A hacker group that calls itself "Anonymous" says it took the Visa Web site down today in retaliation for the credit card company suspending payments to the WikiLeaks site.
Earlier today, the group hit the MasterCard site with a distributed denial-of-service attack for the same reason, and it took down PayPal over the weekend. The MasterCard site was back up this afternoon.
"IT'S DOWN! KEEP FIRING!!!" the group tweeted on its Operation Payback campaign page.
Visa said yesterday that it was suspending payments to the controversial whistle-blower site, joining MasterCard and PayPal.
Facebook bans pages that are "hateful" or "threatening," or which attack an individual or group, according to a warning Operation Payback posted to Twitter. A Facebook representative provided this statement: "Specifically, we're sensitive to content that includes pornography, bullying, hate speech, and threats of violence. We also prohibit the use of Facebook for unlawful activity. The goal of these policies is to strike a very delicate balance between giving people the freedom to express their opinions and viewpoints--even those that may be controversial to some--and maintaining a safe and trusted environment."
In a minor reversal, PayPal said this afternoon that it is releasing money in the WikiLeaks account to the organization but would still restrict the account from receiving any new donations. The company published a blog post seeking to clarify that the company restricted WikiLeaks' account because its Acceptable Use Policy does not allow any group to use the service, if it encourages others to engage in illegal activity.
"In 2008 and 2009, PayPal reviewed and restricted the account associated with WikiLeaks for reasons unrelated to our Acceptable Use Policy," the post said. "The account was again reviewed last week, after the U.S. Department of State publicized a letter to WikiLeaks on November 27, stating that WikiLeaks may be in possession of documents that were provided in violation of U.S. law. PayPal was not contacted by any government organization in the U.S. or abroad. We restricted the account based on our Acceptable Use Policy review."
PayPal's site was also targeted today. "We can confirm that there were attempted DDoS attacks on Paypal.com. The attack slowed the Web site itself down for a short while but did not significantly impact payments," a PayPal representative told CNET.
And in what appeared to be a "hactivist" battle between opposing sides, several Web sites (including this one) operated by the Anonymous group were offline today, possible victims of a denial-of-service attack, according to security firm Imperva.
Twitter itself could be the next target, according to a statement circulating online attributed to Anonymous and published by the Guardian UK. "We will fire at anything or anyone that tries to censor WikiLeaks, including multibillion-dollar companies such as PayPal," the statement said. "Twitter, you're next for censoring #WikiLeaks discussion. The major shitstorm has begun."
And Sarah Palin was claiming that her Web site was attacked by WikiLeaks supporters and that her credit card information was "disrupted," according to ABC.
Anonymous was not the only group taking action in support of WikiLeaks. The group known as 4Chan had taken responsibility on Tuesday for using a denial-of-service attack to shut down the sites for Swiss bank PostFinance and lawyers in Sweden prosecuting sex allegations against WikiLeaks front man Julian Assange.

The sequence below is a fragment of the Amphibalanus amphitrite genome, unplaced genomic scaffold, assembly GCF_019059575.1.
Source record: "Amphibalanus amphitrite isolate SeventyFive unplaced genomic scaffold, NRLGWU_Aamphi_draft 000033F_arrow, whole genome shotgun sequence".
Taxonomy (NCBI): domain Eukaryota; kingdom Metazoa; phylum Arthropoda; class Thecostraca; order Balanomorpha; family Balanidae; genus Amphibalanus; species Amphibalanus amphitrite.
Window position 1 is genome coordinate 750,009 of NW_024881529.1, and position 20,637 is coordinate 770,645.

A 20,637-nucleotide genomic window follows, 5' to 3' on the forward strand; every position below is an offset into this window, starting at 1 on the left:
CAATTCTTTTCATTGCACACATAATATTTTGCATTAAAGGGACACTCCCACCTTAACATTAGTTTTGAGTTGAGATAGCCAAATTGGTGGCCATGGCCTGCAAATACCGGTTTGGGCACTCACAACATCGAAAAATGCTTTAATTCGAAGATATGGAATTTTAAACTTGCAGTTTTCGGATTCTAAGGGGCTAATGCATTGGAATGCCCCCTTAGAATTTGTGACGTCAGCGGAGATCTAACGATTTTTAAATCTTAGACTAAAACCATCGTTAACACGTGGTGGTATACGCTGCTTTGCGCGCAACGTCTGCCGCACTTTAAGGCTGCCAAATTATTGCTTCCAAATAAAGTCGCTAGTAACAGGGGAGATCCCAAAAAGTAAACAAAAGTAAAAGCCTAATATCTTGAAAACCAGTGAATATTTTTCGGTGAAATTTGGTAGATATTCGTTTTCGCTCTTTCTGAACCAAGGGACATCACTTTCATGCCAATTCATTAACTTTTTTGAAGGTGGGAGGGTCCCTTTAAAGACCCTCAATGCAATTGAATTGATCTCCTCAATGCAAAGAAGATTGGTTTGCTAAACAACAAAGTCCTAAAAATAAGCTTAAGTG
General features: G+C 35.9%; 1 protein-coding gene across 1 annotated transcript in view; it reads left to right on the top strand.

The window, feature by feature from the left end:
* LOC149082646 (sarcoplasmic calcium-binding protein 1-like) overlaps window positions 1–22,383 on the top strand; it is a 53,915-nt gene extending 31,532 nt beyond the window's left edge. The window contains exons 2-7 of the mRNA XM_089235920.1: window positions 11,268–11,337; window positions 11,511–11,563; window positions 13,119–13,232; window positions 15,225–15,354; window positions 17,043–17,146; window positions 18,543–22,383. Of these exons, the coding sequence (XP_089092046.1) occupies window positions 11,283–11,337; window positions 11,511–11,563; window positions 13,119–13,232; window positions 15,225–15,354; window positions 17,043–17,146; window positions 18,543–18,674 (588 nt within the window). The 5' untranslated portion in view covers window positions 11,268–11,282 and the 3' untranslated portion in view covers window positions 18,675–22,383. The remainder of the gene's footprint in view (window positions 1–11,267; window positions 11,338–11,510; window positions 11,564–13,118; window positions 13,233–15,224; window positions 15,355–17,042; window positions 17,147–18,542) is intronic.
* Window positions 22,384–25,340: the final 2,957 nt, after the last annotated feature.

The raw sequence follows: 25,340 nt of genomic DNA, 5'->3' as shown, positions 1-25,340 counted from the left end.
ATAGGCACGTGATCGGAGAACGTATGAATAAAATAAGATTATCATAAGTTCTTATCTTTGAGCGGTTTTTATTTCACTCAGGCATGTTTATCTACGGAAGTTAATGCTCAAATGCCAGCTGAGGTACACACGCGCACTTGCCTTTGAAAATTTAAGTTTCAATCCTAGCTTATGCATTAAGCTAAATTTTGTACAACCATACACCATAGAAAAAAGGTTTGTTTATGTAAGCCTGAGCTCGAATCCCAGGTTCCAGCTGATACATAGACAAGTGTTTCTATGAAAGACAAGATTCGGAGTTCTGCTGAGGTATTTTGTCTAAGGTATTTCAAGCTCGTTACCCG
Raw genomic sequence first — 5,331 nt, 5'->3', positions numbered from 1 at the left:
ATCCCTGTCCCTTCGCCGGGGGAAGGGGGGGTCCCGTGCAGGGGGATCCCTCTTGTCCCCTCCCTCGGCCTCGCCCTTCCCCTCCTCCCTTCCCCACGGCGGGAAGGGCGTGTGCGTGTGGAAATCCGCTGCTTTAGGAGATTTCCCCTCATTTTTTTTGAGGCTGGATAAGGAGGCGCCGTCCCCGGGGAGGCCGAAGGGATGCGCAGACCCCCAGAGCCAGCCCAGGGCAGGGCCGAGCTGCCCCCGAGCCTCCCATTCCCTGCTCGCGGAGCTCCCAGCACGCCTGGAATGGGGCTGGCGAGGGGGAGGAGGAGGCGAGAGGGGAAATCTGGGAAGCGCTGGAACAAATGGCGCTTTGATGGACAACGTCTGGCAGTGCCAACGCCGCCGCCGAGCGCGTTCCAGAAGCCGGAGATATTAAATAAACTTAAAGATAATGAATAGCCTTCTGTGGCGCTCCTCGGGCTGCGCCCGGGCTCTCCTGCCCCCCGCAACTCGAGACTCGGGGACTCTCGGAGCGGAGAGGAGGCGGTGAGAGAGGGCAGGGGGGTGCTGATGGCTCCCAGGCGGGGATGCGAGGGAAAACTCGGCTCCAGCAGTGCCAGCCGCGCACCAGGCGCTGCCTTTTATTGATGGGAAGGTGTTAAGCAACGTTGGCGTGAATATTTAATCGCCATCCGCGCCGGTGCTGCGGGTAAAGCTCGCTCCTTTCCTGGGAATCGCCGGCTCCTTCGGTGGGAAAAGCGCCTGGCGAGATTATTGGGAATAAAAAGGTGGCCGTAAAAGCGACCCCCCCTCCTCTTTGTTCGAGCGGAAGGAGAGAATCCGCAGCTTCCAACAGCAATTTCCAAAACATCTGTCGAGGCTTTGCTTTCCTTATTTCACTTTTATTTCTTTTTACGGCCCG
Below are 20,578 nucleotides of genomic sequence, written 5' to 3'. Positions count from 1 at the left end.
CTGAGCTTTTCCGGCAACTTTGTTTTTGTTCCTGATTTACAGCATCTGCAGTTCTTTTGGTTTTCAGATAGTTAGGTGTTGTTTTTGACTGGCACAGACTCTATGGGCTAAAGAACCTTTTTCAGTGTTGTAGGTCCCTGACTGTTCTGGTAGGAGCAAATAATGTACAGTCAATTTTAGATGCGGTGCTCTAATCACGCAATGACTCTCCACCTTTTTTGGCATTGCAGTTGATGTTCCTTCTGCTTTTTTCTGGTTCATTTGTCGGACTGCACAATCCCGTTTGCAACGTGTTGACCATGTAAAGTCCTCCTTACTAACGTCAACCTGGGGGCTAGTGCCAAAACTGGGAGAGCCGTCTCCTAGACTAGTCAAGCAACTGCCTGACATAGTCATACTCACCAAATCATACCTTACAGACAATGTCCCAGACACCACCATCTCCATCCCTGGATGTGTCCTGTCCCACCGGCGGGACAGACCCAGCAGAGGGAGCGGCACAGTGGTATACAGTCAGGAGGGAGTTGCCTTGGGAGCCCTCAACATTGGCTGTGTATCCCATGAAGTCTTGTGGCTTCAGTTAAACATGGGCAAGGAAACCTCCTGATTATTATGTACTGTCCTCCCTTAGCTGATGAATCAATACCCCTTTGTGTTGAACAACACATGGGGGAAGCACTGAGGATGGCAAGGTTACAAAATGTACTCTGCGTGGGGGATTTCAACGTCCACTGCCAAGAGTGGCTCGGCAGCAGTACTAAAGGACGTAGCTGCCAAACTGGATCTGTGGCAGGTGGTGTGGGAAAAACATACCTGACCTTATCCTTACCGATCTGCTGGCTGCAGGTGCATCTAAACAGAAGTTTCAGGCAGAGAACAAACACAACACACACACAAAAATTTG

Meanwhile, Icelandic hosting company DataCell said it will take legal action against Visa and MasterCard over their refusal to process donations for WikiLeaks. DataCell said it had been losing revenue as a result of those actions.
WikiLeaks has come under attack since it posted its latest release of some of 250,000 confidential U.S. diplomatic cables to the Web last month, embarrassing officials and incurring the wrath of foreign leaders. That release followed posting of cables related to the U.S. operations in Afghanistan and Iraq earlier in the year.
As U.S. politicians cry foul, and WikiLeaks' payment and infrastructure providers cut their ties to the beleaguered site, supporters have stepped up efforts to keep the site up, creating mirrors of the site and enacting revenge on those companies that turn their backs on the project.
While that war is being waged, Assange is behind bars for accusations not believed to be directly related to WikiLeaks. He was arrested yesterday in London on allegations of sexual assault in Sweden. Assange says he and the Web site are being unfairly punished for telling people what their governments are doing.
Asked for comment, Visa said in a statement today that its network that handles transaction processing was functioning normally but that its Web site was down. "Visa's corporate Web site--Visa.com--is currently experiencing heavier than normal traffic. The company is taking steps to restore the site to full operations within the next few hours." On Wednesday evening, the site again appeared accessible.
The action comes as U.S. officials weigh their legal options against WikiLeaks. A State Department representative told CNET that Assange could be in legal jeopardy for disclosing classified information because he is "not a journalist."
Updated at 6:18 p.m. PT to include a statement that Twitter might be targeted and Palin claiming that her site was attacked.
Updated at 5:43 p.m. PT to reflect attack on PayPal, new Twitter accounts appearing, and Web sites operated by Anonymous offline.
Updated at 4:48 p.m. PT to mention PayPal releasing WikiLeaks funds.
Updated at 4:27 p.m. PT to note 4Chan attacks on a Swiss bank and Swedish prosecutors.
Updated at 3:12 p.m. PT to mention that Anonymous' Operation Payback account on Twitter has been suspended.
Updated at 3 p.m. PT to include comments from Visa and Facebook.